Menu Close
Young woman talking to old woman

Why is my loved one with dementia sometimes ‘there’ and sometimes not?

Dementia is an umbrella term to describe a progressive neurological condition that affects people’s cognitive abilities, such as memory, language and reasoning.

Alzheimer’s is the most common form, but other common forms include vascular dementia, Lewy Body dementia and frontotemporal dementia.

It’s not uncommon for people living with dementia to experience fluctuations in their cognitive abilities and levels of awareness.

People living with dementia can sometimes be fully “present”, knowing who is around them, where they are, and what’s happening. And then other times they may be confused, disorientated, unaware of their surroundings and unfamiliar with loved ones.

These fluctuations can be distressing for caregivers, who never know what to expect from one day to the next.

Read more: Lots of 'breakthroughs', still no cure. Do the new dementia drugs bring us any closer?

What causes these fluctuations in awareness?

Several factors can contribute to cognitive fluctuations in people living with dementia. Environmental factors, such as changes in routine or new surroundings, can cause confusion and disorientation.

Fatigue can also play an important role. Tiredness, even in young adults, has known negative effects on a person’s attention and learning ability. This can be much more pronounced in older adults and people living with dementia.

Old man and woman crossing the road
Changes to someone’s environment can affect their lucidity. pexels/jimmy chan, CC BY

Certain medications used to treat dementia and other related health conditions can also have an impact on a person’s cognitive function.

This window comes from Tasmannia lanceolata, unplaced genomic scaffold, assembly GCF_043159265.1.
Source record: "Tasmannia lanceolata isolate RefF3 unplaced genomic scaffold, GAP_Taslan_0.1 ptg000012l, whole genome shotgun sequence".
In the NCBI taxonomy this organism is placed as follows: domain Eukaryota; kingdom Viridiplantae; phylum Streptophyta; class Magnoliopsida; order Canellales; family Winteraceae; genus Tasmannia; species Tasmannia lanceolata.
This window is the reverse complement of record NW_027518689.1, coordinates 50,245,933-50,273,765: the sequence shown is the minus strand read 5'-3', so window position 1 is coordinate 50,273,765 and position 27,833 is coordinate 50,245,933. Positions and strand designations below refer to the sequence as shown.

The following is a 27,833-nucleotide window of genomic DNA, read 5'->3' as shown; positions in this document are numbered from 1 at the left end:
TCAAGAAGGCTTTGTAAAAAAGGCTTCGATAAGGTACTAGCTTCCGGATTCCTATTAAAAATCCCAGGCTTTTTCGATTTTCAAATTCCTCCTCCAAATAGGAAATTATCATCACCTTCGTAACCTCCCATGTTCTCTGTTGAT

For example, some medications used to treat depression or anxiety can cause confusion or disorientation, especially in older adults.

Finally, time of day can play an important role in cognitive fluctuations.

People living with dementia often experience “sundowning”, where they can become more agitated or confused in the late afternoon or evening. Sundowning can also lead to pacing or wandering in people living with dementia.

Some scientists think this might be due to changes in the area of the brain that controls the “inner clock”, which signals when we’re awake or asleep. This breakdown can lead to confusion.

Patients with dementia will also often experience a period of lucidity in the week leading up to death. Science still isn’t quite sure why this happens, and studies are ongoing.

Do we know what’s happening in the brain?

The neurobiology that underpins these cognitive fluctuations remains unclear. However, dementia is caused by damage to brain cells and the connections between them.

In Alzheimer’s disease, this gradual deterioration of brain cells begins first in the memory centres of the brain, and gradually spreads to regions that govern attention and awareness.

Changes in the brain’s “default mode network” may also result in these fluctuations. The default mode network is a network of brain regions that remains active when a person is not engaged or focused on any task. It’s thought to help with remembering, developing our concept of the self, and thinking about the future.